New Trams on Streets of Birmingham

Photo courtesy www.newstreetnewstart.co.uk

Photo courtesy www.newstreetnewstart.co.uk

Trams are set to return to the streets of Birmingham after the Government approved Centro plans to extend Midland Metro through the heart of the city. The extension is well underway with the completion of the Great Charles Street Bridge linking the line from Snow Hill to its now on road route through Colmore Gate.
The exciting project also includes a fleet of new, bigger trams increasing passenger capacity and frequency of service to every six minutes throughout the day. The process of procuring these trams has now started.

The joint project by Centro, the Black Country and Birmingham City councils, is expected to boost the West Midlands economy by £50 million a year and create up to 1,300 sustainable new jobs. It will revolutionise the way people travel to and around the city, giving a fast link between Birmingham’s two major rail stations, while delivering more than 3.5 million passengers a year right into the heart of the city’s shopping district, the new shopping on the Gateway development.

It will also provide a fast link from New Street Station to the emerging business district at Snow Hill, the unique and historic Jewellery Quarter and serve as a platform for a future rapid transit network that can connect and feed into the city’s forthcoming High Speed Rail terminus.

Major engineering work was carried out over the Easter period meaning there were no tram services operating along the whole line. Trams stopped running at the end of service on Friday 29 March and start running again at the start of service on Monday 15 April. A complete closure of the route was necessary for the engineering works to be carried out quickly and in a safe environment.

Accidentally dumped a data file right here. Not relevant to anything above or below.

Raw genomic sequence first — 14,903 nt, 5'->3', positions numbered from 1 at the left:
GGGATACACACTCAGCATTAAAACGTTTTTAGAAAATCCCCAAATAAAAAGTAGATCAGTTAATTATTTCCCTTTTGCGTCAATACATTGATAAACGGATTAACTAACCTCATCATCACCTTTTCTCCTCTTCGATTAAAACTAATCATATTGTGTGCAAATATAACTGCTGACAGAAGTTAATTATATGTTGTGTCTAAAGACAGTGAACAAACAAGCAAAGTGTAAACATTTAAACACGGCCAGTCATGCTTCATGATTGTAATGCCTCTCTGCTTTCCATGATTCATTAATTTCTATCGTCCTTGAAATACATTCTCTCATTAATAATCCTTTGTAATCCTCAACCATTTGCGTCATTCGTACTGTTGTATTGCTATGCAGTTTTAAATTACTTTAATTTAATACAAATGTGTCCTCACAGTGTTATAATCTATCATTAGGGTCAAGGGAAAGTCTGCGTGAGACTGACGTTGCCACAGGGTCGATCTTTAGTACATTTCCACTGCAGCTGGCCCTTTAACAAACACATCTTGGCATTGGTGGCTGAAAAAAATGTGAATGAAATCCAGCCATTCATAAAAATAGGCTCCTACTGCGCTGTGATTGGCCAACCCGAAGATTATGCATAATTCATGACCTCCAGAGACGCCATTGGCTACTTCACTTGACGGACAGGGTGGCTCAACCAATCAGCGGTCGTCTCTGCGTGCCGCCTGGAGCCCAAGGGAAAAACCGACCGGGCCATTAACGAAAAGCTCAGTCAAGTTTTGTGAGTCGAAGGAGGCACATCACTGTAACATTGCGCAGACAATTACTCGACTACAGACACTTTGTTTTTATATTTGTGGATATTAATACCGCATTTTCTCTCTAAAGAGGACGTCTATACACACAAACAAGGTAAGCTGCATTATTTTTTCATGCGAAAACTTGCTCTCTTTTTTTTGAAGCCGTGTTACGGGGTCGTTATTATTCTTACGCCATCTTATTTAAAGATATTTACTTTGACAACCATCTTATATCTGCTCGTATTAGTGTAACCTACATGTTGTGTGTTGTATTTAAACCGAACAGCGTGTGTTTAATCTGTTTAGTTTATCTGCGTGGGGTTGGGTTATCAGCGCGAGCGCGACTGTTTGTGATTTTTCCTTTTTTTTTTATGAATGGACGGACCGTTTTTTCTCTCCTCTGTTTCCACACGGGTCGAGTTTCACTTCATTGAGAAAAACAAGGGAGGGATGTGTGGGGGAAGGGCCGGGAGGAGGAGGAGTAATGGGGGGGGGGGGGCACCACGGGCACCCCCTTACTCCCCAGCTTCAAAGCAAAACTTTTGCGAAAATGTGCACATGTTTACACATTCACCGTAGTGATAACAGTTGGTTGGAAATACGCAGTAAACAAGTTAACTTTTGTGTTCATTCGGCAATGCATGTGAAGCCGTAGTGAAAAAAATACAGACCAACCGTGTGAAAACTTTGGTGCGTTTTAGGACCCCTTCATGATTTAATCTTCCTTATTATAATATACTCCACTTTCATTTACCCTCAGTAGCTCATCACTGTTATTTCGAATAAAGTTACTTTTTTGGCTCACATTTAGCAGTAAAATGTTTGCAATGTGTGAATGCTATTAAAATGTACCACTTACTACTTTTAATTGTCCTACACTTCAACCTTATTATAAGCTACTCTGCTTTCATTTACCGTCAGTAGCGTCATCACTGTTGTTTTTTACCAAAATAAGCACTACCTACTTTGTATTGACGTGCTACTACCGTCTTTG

As part of the extension through Birmingham City Centre a new fleet of trams has been ordered to operate on the whole route. During the closure we will be modifying the platforms at all stops to accommodate the new trams. This work will enable the new trams to start running next year between Wolverhampton and Birmingham Snow Hill. Other enhancement works on the platforms will take place to improve their appearance.

Edit comment:
Many will remember that up to 1990 (covered in The History & Guide to the Jewellery Quarter) discussion was ongoing about what to do with the old railway track – could it be turned into a walkway/cycle route perhaps?

Then came plans to re-establish a train track and then to add a tram track alongside. Graves had to be moved in the cemetery to allow for the extra space needed. At first the proposed new ‘Hockley’ station was to be near to Icknield Street (the site of the original station) but The Hockley Flyer intervened and insisted that the station be sited in the heart of the Quarter at Vyse Street – and after a few heated meetings when we were told “It’s impossible”, we got our way! Then we asked for the name to be changed to ‘The Jewellery Quarter’ station and later named the line ‘The Jewellery Line’.

By the time the line was completed, the newly formed JQA officially ‘opened’ the station with the Lord Mayor and the Assay Office provided a new ‘stamp’. A ‘Welcome’ plaque was paid for by the JQA and Roy Hancocks was involved with the station clock which is in the shape of a steam engine. The first train to run on the line was photographed and featured in The Hockley Flyer.
This new linkup between Snow Hill and New Street is vitally important, especially since the 101 bus route was changed some years ago to ‘stop’ on the edge of the City Centre at Snow Hill (there was a free single-decker bus provided for a time but this disappeared) and the only way to get from Snow Hill to New Street to access not only the station but also the main shopping areas, the Chinese Quarter, the markets, the Back-to-Backs Museum and of course, the theatres, is to use a taxi or walk it.

In Vyse Street it is easy to tell when a train/tram has just arrived by the number of people around near to the station entrance. With parking expensive and difficult to find, it has been a boon for the workers in the Quarter as well as encouraging visitors.

Marie Haddleton
Editor

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